Italian postcard by Bromofoto, no. 408.

Graphic-for-its-times Sexual Content


Anna-Maria Ferrero was born Anna-Maria Isabella Guerra in Rome in 1934. Anna-Maria later changed her last name in honour of famous musical director and conductor Willy Ferrero, who was her godfather.

At the age of 15, she made her screen debut in Il cielo è rosso/The sky is red (Claudio Gora, 1950). Director Claudio Gori had spotted her walking through Via Aurora in Rome, and had offered her a screen test.

At AllMovie, Hal Erickson writes: “The Italian The Sky is Red (Il Cielo è Rosso) details the romantic adventures of two postwar couples. Despite being confined to a quarantined zone (quarantined for political, rather than health reasons), love finds a way. The Neorealistic elements are passable, but what really 'sold' this film abroad was its graphic-for-its-times sexual content. The cast is headed by Jacques Sernas and Marina Berti, another step in the right direction box office-wise.”

Her next roles were in Domani è un altro giorno/Tomorrow is another day (Léonide Moguy, 1951) starring Pier Angeli, and opposite Raf Vallone in Il Cristo proibito/The forbidden Christ (1951), the only film directed by famous author Curzio Malaparte.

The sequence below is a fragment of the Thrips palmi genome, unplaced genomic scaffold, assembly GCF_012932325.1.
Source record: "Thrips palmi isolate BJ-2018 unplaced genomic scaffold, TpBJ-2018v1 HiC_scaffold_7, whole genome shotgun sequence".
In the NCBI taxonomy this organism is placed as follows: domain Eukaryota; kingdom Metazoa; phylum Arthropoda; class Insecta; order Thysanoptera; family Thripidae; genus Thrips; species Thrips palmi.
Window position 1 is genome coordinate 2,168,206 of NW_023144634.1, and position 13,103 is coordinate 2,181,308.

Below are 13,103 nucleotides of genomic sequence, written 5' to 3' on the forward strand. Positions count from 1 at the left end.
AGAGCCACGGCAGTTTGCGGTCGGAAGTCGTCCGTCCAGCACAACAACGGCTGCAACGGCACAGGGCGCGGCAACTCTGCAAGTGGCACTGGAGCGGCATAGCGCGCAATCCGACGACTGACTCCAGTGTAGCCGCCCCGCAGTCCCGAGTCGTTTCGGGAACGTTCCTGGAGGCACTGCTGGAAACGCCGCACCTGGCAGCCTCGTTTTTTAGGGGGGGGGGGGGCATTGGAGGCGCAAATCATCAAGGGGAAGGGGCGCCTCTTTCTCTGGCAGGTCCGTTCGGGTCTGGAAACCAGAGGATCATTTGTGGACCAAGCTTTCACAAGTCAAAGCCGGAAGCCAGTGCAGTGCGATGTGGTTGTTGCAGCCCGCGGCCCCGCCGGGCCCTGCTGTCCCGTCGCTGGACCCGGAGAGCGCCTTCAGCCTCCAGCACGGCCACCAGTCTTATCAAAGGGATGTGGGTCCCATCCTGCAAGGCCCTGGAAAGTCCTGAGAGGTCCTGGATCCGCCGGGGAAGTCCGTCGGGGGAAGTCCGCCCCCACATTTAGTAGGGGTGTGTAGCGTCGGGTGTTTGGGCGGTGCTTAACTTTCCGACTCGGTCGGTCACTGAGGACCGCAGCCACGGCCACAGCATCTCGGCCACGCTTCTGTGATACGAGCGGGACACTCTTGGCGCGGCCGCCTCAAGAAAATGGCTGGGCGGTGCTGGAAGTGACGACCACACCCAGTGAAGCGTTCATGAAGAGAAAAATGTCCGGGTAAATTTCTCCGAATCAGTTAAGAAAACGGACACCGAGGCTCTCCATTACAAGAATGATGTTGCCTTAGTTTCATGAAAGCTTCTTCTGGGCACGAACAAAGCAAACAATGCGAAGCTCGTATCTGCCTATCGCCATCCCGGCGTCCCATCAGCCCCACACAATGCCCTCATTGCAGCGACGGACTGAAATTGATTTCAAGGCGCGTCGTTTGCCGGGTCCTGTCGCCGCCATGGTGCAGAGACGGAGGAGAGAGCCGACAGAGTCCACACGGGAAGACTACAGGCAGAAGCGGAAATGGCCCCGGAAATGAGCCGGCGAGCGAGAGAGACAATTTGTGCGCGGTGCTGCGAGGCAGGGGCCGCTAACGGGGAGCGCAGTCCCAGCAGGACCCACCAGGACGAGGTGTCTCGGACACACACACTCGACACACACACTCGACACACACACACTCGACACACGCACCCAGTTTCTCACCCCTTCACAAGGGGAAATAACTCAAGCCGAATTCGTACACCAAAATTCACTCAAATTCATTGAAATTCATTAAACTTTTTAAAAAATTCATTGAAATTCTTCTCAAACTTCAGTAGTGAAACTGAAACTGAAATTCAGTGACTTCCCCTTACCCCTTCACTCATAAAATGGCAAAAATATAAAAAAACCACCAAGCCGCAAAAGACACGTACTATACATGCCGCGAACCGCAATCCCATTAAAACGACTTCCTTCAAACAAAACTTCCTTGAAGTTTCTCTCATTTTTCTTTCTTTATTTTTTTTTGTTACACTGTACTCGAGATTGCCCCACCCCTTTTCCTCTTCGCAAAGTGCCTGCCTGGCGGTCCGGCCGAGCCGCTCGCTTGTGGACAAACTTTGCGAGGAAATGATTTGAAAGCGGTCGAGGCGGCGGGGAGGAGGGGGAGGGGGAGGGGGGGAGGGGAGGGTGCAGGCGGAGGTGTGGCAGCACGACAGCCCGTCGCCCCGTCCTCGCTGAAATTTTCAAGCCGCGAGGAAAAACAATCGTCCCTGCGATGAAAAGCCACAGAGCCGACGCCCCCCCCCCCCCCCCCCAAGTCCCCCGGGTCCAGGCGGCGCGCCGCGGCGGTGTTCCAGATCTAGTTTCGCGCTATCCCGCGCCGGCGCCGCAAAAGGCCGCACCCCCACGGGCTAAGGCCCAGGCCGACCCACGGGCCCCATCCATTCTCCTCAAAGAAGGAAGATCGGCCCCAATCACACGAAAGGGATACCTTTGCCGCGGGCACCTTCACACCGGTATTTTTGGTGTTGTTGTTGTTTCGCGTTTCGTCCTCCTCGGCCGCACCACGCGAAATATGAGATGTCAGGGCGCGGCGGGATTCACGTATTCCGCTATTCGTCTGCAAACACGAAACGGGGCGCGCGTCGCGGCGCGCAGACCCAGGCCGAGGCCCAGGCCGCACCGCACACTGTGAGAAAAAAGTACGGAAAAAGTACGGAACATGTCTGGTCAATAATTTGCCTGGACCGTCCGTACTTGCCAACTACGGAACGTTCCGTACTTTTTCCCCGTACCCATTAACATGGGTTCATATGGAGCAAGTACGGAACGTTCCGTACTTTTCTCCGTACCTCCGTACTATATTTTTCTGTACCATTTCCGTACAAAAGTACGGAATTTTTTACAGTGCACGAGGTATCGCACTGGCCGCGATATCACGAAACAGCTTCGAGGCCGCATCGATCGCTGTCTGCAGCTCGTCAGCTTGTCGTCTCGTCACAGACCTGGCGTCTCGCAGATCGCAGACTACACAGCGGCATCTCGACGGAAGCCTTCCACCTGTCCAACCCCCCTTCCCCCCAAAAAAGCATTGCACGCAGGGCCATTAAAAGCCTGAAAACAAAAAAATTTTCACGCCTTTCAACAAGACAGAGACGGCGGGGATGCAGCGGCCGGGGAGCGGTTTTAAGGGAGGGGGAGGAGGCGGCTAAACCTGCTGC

In Le infedeli/The Unfaithfuls (Mario Monicelli, Steno, 1953), she appeared with Gina Lollobrigida. Her delicate, photogenic beauty and assured talent attracted director Michelangelo Antonioni, who cast her opposite Franco Interlenghi in the Italian episode of his I vinti/Youth and Perversion (Michelangelo Antonioni, 1953), three stories of well-off youths who commit murders, one taking place in Paris, another in Rome, and another in London.

The following year she co-starred with Marcello Mastroianni in Cronache di poveri amanti/Chronicle of Poor Lovers (Carlo Lizzani, 1954). Her rich role in this film was noted by the critics and the film went on to win the International Prize at the Cannes Film Festival.

Next she starred opposite Alberto Sordi in Una parigina a Roma/A Parisian in Rome (Erich Kobler, 1954), and with comedy star Totò in Totò e Carolina/Toto and Carolina (Mario Monicelli, 1955). On television she starred in 1956 in the drama Cime tempestose/Wuthering Heights alongside Massimo Girotti.